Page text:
Gammon and Spinach

MY landlady's welcome had an extra heartiness about it: and though, with a rare delicacy of feeling, she made no direct allusion to the friend whose companionship had done so much to brighten life for me, I felt sure that it was a kindly sympathy with my solitary state that made her so specially anxious to do all she could think of to ensure my comfort, and make me feel at home.

The lonely evening seemed long and tedious: yet I lingered on, watching the dying fire, and letting Fancy mould the red embers into the forms and faces belonging to bygone scenes. Now it seemed to be Bruno's roguish smile that sparkled for a moment, and died away: now it was Sylvie's rosy cheek: and now the Professor's jolly round face, beaming with delight. `You're welcome, my little ones!' he seemed to say. And then the red coal, which for the moment embodied the dear old Professor, began to wax dim, and with its dying lustre the words seemed to die away into silence. I seized the poker, and with an artful touch or two revived the waning glow, while Fancy--no coy minstrel she--sang me once again the magic strain I loved to hear.

`You're welcome, little ones!' the cheery voice repeated. `I told them you were coming. Your rooms are all ready for you. And the Emperor and the Empress--well, I think they're rather pleased than otherwise! In fact, Her Highness said "I hope they'll be in time for the Banquet!" Those were her very words, I assure you!'

`Will Uggug be at the Banquet?' Bruno asked. And both children looked uneasy at the dismal suggestion.

`Why, of course he will!' chuckled the Professor. `Why, it's his birthday, don't you know? And his health will be drunk, and all that sort of thing. What would the Banquet be without him?'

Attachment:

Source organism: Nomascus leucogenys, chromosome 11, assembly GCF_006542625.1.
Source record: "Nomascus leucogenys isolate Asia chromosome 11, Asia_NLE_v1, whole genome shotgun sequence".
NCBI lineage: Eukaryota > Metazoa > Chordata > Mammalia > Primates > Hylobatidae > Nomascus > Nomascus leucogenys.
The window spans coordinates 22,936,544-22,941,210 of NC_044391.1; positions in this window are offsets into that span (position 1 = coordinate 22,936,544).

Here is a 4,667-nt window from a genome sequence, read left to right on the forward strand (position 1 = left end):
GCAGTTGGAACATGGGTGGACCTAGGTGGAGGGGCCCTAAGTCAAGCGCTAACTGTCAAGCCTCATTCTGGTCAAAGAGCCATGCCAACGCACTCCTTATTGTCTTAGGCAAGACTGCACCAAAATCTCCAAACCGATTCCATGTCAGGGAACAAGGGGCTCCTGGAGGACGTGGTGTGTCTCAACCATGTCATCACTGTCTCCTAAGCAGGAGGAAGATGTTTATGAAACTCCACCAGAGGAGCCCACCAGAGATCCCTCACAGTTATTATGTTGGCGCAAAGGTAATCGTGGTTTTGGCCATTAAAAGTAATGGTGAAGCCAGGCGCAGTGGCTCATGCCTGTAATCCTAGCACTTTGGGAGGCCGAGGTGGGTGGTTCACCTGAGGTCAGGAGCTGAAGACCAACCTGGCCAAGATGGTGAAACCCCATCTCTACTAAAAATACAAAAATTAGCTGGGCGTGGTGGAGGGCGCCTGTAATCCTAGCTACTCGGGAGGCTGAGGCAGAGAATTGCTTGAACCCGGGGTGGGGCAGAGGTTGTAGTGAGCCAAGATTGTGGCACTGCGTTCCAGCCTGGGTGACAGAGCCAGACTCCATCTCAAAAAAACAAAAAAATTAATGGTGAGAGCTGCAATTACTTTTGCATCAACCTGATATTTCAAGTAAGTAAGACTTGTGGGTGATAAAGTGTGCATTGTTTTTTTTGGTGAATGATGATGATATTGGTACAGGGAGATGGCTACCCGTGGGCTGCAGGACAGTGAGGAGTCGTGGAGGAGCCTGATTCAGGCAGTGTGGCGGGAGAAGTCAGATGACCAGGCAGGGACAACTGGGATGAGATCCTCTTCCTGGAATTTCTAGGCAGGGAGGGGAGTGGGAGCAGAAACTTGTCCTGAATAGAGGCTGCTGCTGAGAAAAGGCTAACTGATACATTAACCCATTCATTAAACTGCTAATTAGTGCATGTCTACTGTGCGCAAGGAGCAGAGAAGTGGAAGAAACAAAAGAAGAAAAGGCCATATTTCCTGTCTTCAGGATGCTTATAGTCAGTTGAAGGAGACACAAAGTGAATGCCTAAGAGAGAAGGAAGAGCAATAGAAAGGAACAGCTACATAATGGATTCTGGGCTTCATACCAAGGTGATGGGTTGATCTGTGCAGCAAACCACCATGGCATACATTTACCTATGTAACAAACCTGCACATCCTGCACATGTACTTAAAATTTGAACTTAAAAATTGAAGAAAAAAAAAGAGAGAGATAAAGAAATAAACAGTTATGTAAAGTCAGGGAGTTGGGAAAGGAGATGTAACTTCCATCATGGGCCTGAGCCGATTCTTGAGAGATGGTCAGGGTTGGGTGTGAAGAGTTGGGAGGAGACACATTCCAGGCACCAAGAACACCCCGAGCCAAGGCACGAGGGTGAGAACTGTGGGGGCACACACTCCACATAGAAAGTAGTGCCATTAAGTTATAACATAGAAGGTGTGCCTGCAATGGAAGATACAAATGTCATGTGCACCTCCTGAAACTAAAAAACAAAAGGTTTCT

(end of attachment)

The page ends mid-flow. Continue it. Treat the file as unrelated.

`Ever so much nicer,' said Bruno. But he said it in a very low voice, and nobody but Sylvie heard him.

The Professor chuckled again. `It'll be a jolly Banquet, now you've come, my little man! I am so glad to see you again!'

`I 'fraid we've been very long in coming,' Bruno politely remarked.

`Well, yes,' the Professor assented. `However, you're very short, now you're come: that's some comfort.' And he went on to enumerate the plans for the day. `The Lecture comes first,' he said. `That the Empress insists on. She says people will eat so much at the Banquet, they'll be too sleepy to attend to the Lecture afterwards--and perhaps she's right. There'll just be a little refreshment, when the people first arrive--as a kind of surprise for the Empress, you know. Ever since she's been--well, not quite so clever as she once was--we've found it desirable to concoct little surprises for her. Then comes the Lecture--

`What? The Lecture you were getting ready--ever so long ago?' Sylvie enquired.

`Yes--that's the one,' the Professor rather reluctantly admitted. `It has taken a goodish time to prepare. I've got so many other things to attend to. For instance, I'm Court-Physician. I have to keep all the Royal Servants in good health--and that reminds me!' he cried, ringing the bell in a great hurry. `This is Medicine- Day! We only give Medicine once a week. If we were to begin giving it every day, the bottles would soon be empty!'

`But if they were ill on the other days?' Sylvie suggested.

`What, ill on the wrong day!' exclaimed the Professor. `Oh, that would never do! A Servant would be dismissed at once, who was ill on the wrong day! This is the Medicine for to-day,' he went on, taking down a large jug from a shelf. `I mixed it, myself, first thing this morning. Taste it!' he said, holding out the jug to Bruno. `Dip in your finger, and taste it!'

Bruno did so, and made such an excruciatingly wry face that Sylvie exclaimed in alarm, `Oh, Bruno, you mustn't!'

  By PanEris using Melati.

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